Dan Wolgers

Lars Bohman Gallery

The farewell to our romantic/Modernist heritage has been a protracted affair, and seldom has this heritage been more radically questioned than by Dan Wolgers. The manifestation of Wolger’s work can be summed up in one word: absence. Absence of author, artwork, authenticity, signature, expression, fervor, truth, emotions, esthetic will, and personal style: generally speaking, an absence of all those values that traditionally have been associated with the artist, the work, and the relationship between them.

Marcel Duchamp exhibited his bottle rack and “fountain.” Jeff Koons never lays a hand on his works. And the only thing Mark Kostabi does nowadays is sign the paintings his employees paint for him. Bot both Koons and Kostabi give instructions as to how their works should look and be constructed. And as for Duchamp, he picked out his readymades himself. He even signed the urinal—albeit not with his own name. Compared to Wolgers, all these artists appear decidedly personal. Wolgers, in fact, carries the rebellion against our romantic heritage to its utmost, logical endpoint. He combines Conceptualism’s dematerialization of art with a complete nonparticipation in the exhibition’s content and design, by ordering the whole show from an advertising agency. The agency was given completely free reign to make the “artworks” and to install them. No instructions were given, except “Make me a show.” Wolgers decided to appear at the opening, knowing no more beforehand than the rest of the audience. Once the order had been placed, every cord between him and this “test-tube exhibition” was cut. The result actually looked pretty much like an art exhibition. Flat, colored, and framed things; serial objects and a mobile “sculpture” presented along with one wall of 77 identical plates, each covered with a photographic portrait of top model Linda Evangelista. An intensely red “painting,” in a carved yellow frame, displayed Wolgers’ signature written in the trademark style of Walt Disney. Everything, of course, exists in simulation and functions as a kind of visual Muzak.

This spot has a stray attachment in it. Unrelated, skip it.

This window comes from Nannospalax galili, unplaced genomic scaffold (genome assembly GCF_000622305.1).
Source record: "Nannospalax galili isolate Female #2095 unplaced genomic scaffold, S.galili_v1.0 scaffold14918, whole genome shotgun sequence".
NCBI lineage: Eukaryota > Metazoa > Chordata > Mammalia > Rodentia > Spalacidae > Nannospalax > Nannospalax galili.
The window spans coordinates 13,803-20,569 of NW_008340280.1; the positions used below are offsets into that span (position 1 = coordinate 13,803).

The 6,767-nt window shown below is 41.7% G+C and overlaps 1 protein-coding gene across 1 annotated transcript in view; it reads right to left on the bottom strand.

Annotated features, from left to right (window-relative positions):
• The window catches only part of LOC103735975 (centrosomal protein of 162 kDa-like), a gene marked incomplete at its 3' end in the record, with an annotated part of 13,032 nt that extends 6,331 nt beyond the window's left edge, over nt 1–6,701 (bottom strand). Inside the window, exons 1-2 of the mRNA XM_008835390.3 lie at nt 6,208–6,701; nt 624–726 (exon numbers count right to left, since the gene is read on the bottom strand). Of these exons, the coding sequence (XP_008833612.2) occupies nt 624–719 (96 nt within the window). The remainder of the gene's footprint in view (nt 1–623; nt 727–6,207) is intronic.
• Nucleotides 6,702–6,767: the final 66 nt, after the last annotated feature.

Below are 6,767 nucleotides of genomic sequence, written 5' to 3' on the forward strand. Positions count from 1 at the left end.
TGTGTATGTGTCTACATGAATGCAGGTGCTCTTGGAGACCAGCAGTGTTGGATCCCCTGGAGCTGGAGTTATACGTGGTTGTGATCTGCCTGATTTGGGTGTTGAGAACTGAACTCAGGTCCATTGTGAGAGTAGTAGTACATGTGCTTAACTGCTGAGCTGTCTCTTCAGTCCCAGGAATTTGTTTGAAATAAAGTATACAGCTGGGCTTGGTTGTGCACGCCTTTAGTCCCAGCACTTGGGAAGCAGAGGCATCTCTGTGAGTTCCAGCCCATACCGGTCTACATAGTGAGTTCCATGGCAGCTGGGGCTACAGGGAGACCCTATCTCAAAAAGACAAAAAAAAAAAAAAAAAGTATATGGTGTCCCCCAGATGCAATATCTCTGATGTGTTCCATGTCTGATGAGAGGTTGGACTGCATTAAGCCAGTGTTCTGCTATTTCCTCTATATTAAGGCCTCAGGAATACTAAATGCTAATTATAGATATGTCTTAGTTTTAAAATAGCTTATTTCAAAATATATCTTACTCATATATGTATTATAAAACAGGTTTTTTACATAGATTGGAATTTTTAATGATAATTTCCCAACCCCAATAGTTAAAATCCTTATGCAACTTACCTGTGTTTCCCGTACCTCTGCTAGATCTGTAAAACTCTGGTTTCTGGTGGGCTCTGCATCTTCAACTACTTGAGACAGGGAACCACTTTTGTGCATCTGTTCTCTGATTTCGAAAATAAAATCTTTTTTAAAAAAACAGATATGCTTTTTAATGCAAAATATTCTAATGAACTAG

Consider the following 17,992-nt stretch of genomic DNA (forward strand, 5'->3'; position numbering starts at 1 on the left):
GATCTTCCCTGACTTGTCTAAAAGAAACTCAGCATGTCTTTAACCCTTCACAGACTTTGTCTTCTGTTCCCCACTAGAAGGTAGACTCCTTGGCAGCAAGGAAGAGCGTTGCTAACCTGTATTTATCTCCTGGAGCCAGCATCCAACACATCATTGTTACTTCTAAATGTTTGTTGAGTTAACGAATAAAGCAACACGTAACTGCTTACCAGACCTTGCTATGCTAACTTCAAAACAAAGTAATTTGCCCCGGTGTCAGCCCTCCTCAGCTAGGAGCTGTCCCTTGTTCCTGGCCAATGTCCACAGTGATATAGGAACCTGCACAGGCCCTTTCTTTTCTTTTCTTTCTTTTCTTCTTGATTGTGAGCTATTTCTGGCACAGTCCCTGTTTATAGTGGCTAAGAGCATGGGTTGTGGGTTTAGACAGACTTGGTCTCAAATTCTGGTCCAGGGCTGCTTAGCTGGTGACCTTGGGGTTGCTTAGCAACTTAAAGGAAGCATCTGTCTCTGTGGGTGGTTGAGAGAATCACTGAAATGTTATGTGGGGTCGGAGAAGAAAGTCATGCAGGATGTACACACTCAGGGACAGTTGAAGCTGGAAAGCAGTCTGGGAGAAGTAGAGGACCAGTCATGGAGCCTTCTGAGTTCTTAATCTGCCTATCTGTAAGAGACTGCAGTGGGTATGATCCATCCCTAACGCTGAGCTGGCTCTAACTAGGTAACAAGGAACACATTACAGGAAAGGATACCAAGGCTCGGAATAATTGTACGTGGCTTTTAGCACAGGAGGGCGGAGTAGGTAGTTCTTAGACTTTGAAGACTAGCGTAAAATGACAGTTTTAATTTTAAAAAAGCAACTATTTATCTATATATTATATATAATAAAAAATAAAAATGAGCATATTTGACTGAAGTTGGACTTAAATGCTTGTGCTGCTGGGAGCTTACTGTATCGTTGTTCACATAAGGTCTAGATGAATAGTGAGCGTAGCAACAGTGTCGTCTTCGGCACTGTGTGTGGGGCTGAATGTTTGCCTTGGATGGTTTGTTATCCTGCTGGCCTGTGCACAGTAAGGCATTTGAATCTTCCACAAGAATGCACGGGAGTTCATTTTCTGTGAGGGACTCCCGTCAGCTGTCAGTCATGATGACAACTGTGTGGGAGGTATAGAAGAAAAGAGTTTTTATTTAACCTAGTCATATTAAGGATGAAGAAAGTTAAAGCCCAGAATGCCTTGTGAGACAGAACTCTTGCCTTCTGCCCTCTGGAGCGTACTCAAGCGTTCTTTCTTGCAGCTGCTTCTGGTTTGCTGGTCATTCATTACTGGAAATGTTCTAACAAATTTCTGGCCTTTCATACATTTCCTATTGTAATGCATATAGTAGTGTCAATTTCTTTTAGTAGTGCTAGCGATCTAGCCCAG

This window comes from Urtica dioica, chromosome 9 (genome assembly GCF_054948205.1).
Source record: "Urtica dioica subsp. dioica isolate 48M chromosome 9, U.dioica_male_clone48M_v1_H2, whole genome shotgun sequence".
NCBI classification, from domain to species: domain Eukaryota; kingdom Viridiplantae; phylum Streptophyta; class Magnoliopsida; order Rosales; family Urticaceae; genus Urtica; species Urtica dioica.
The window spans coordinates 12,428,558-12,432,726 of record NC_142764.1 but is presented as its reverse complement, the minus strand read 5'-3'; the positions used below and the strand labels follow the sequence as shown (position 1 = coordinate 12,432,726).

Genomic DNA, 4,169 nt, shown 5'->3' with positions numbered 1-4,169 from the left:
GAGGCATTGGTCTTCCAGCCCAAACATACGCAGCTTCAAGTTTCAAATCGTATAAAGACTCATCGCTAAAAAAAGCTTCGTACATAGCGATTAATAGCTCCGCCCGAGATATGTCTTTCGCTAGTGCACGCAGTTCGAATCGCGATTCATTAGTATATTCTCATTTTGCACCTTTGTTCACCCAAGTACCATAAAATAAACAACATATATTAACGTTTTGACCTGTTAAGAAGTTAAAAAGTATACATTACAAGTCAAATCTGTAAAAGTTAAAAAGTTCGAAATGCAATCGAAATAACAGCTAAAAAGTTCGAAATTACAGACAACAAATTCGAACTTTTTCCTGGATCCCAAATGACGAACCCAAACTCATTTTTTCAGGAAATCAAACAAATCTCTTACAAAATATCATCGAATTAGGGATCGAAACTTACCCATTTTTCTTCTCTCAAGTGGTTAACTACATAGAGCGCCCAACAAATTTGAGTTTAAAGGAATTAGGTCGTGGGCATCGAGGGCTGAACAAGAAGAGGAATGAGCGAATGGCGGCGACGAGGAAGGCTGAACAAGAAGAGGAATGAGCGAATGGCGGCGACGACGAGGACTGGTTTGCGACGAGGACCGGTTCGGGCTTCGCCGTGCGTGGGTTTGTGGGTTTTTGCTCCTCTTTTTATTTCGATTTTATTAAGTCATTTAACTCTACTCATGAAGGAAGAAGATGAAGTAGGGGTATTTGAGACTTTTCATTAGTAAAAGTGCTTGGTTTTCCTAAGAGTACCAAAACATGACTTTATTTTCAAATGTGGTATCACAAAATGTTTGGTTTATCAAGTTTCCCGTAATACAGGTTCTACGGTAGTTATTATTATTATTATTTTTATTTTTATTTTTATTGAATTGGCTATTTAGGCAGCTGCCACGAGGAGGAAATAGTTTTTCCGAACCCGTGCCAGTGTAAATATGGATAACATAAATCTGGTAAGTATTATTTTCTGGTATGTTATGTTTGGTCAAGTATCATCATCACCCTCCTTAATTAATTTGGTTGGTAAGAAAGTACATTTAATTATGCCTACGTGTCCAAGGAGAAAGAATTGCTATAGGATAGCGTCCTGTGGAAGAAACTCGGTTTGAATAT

Cynicism? The total bankruptcy of art? In my view, neither. There is a playfulness about everything that Wolgers does; this justifies calling him a deliberate buffoon who delivers a “plebeian” gibe at all the shallow and hypocritical talk about “the death of the author.” Wolgers is the jester at the court of art. And, before this court, he holds up a not-too-flattering mirror. An action like this cannot be repeated. Should Wolgers attempt to repeat it, then I would be prepared to call him a cynic. Not by means of strict and pompous logic but by means of a cunning grimace, he performs a kind of reduction ad absurdum. This does not mean art is bankrupt, for it would be bankrupt only if art did not have other paths to follow. But those we know it has. Or do we?

Lars O. Ericsson